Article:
9. Kharbanda EO, Haapala J, Desilva M, et al. Spontaneous abortion following COVID-19 vaccination during pregnancy. JAMA 2021;326:1629-1631.
  10. Centers for Disease Control and Prevention. COVID-19 vaccines while pregnant or breastfeeding. Updated June 13, 2022.
  11. African American Research Collaborative. American COVID-19 Vaccine Poll.

Fertility and COVID-19

Does COVID-19 vaccination or COVID-19 infection affect infertility?

Various viral infections are associated with impaired male fertility and decreased semen quality.1 The most well-known of these viruses is mumps, but also includes hepatitis B and C, as well as human papillomavirus (HPV).1 Most recently there is evidence that infection with SARS-CoV-2, especially moderate to severe infection, has been linked with impairments to male fertility.1

SARS-CoV-2 has been found to infect cells by binding to the angiotensin-converting enzyme 2 (ACE-2) receptor on the cell surface.1-3 The receptor can be found on up to 72 different types of tissue in the human body, including the heart, lung, brain, and testis.2 After gaining entry into the cell, viral replication begins to occur, leading to cellular dysfunction. This triggers an inflammatory cascade of events involving multiple cytokines to prevent continued viral replication and infection of other cells that can end up damaging the body in the process.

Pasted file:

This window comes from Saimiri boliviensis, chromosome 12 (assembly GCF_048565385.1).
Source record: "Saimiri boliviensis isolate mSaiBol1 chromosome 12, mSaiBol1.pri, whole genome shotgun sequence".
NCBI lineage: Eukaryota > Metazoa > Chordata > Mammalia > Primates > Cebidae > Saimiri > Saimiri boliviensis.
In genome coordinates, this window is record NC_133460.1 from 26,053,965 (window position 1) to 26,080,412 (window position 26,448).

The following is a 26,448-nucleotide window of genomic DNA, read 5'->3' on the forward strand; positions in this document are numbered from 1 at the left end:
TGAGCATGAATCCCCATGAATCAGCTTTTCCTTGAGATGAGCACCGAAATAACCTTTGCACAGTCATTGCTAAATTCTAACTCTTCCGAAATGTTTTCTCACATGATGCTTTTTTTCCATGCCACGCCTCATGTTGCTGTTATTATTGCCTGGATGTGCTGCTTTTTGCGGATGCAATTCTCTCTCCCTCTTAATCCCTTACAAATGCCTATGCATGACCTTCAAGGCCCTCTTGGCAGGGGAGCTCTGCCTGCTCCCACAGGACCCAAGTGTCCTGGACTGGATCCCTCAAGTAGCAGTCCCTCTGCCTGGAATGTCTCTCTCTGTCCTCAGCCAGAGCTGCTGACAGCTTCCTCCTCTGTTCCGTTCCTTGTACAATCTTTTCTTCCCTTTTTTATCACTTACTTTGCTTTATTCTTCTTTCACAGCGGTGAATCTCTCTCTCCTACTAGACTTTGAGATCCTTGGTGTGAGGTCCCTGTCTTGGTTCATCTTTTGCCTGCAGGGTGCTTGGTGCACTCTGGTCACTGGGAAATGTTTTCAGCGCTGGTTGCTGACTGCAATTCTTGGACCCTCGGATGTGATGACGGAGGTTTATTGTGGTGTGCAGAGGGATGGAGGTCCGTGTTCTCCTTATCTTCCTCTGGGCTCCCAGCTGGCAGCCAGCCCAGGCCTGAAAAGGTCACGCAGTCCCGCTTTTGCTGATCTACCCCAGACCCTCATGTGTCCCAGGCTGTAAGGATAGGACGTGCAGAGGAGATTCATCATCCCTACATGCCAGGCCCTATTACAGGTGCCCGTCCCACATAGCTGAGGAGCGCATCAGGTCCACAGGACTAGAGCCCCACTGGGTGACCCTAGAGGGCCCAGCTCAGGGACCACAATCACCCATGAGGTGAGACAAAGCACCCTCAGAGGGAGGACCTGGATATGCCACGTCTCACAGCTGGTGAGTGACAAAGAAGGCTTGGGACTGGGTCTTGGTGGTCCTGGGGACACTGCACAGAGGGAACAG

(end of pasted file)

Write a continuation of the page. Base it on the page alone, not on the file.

It has been postulated that male fertility is affected by SARS-CoV-2 infection through multiple different mechanisms, including direct damage to cells, with indirect damage from inflammation.2 In terms of direct effects, viral infection via ACE-2 receptors on the testis can lead to inflammatory changes in male reproductive interstitial tissue and infertility. Reduction of Sertoli and Leydig cells can lead to less testosterone, lack of nourishment of sperm, and, ultimately, impaired fertility.2 Indirectly, increased inflammation and cytokine storm following COVID-19 infection may induce a higher temperature of the testes with increased blood flow, leading to germ cell damage, ultimately jeopardizing the blood-testis barrier.3 This adversely affects spermatogenesis and hormone production within the testes.3 In addition, drugs, such as glucocorticoids and interferons used to treat SARS-CoV-2 infections, may be gonadotoxic, adversely affecting the male reproductive system.3